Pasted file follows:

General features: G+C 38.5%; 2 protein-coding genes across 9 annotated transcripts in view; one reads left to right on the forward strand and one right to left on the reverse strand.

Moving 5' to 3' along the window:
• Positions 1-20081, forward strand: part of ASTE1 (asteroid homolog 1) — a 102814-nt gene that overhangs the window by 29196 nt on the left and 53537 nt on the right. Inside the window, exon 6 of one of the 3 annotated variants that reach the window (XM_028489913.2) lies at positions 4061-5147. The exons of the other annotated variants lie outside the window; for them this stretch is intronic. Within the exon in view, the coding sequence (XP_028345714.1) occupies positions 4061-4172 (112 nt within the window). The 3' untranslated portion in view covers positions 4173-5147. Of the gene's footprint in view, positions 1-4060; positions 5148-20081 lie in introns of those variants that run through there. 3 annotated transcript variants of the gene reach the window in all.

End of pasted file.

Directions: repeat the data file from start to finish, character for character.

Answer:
General features: G+C 38.5%; 2 protein-coding genes across 9 annotated transcripts in view; one reads left to right on the forward strand and one right to left on the reverse strand.

Moving 5' to 3' along the window:
• Positions 1-20081, forward strand: part of ASTE1 (asteroid homolog 1) — a 102814-nt gene that overhangs the window by 29196 nt on the left and 53537 nt on the right. Inside the window, exon 6 of one of the 3 annotated variants that reach the window (XM_028489913.2) lies at positions 4061-5147. The exons of the other annotated variants lie outside the window; for them this stretch is intronic. Within the exon in view, the coding sequence (XP_028345714.1) occupies positions 4061-4172 (112 nt within the window). The 3' untranslated portion in view covers positions 4173-5147. Of the gene's footprint in view, positions 1-4060; positions 5148-20081 lie in introns of those variants that run through there. 3 annotated transcript variants of the gene reach the window in all.